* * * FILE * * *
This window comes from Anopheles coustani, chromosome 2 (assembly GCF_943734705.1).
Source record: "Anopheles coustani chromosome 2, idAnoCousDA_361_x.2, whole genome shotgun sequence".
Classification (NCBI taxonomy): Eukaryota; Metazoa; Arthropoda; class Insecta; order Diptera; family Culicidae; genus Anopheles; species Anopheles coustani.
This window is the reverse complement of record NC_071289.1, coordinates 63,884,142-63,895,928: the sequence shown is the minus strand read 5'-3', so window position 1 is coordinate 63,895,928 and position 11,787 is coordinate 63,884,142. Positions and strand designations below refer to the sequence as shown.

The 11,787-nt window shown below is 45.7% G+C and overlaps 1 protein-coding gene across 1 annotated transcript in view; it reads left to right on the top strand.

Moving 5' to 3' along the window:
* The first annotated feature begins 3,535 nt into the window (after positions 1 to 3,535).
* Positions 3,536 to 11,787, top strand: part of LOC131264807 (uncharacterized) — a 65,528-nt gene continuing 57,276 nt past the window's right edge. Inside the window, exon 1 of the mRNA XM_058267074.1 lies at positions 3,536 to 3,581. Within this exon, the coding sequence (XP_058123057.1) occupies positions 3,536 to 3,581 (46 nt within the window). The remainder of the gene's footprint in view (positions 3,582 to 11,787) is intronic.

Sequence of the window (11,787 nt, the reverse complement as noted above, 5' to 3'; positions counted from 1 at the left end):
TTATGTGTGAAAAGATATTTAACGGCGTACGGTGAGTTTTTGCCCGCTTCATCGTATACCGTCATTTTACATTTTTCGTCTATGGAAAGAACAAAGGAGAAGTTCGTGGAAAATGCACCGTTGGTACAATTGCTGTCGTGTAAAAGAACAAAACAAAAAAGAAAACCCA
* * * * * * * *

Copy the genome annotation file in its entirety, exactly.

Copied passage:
This window comes from Anopheles coustani, chromosome 2 (assembly GCF_943734705.1).
Source record: "Anopheles coustani chromosome 2, idAnoCousDA_361_x.2, whole genome shotgun sequence".
Classification (NCBI taxonomy): Eukaryota; Metazoa; Arthropoda; class Insecta; order Diptera; family Culicidae; genus Anopheles; species Anopheles coustani.
This window is the reverse complement of record NC_071289.1, coordinates 63,884,142-63,895,928: the sequence shown is the minus strand read 5'-3', so window position 1 is coordinate 63,895,928 and position 11,787 is coordinate 63,884,142. Positions and strand designations below refer to the sequence as shown.

The 11,787-nt window shown below is 45.7% G+C and overlaps 1 protein-coding gene across 1 annotated transcript in view; it reads left to right on the top strand.

Moving 5' to 3' along the window:
* The first annotated feature begins 3,535 nt into the window (after positions 1 to 3,535).
* Positions 3,536 to 11,787, top strand: part of LOC131264807 (uncharacterized) — a 65,528-nt gene continuing 57,276 nt past the window's right edge. Inside the window, exon 1 of the mRNA XM_058267074.1 lies at positions 3,536 to 3,581. Within this exon, the coding sequence (XP_058123057.1) occupies positions 3,536 to 3,581 (46 nt within the window). The remainder of the gene's footprint in view (positions 3,582 to 11,787) is intronic.

Sequence of the window (11,787 nt, the reverse complement as noted above, 5' to 3'; positions counted from 1 at the left end):
TTATGTGTGAAAAGATATTTAACGGCGTACGGTGAGTTTTTGCCCGCTTCATCGTATACCGTCATTTTACATTTTTCGTCTATGGAAAGAACAAAGGAGAAGTTCGTGGAAAATGCACCGTTGGTACAATTGCTGTCGTGTAAAAGAACAAAACAAAAAAGAAAACCCA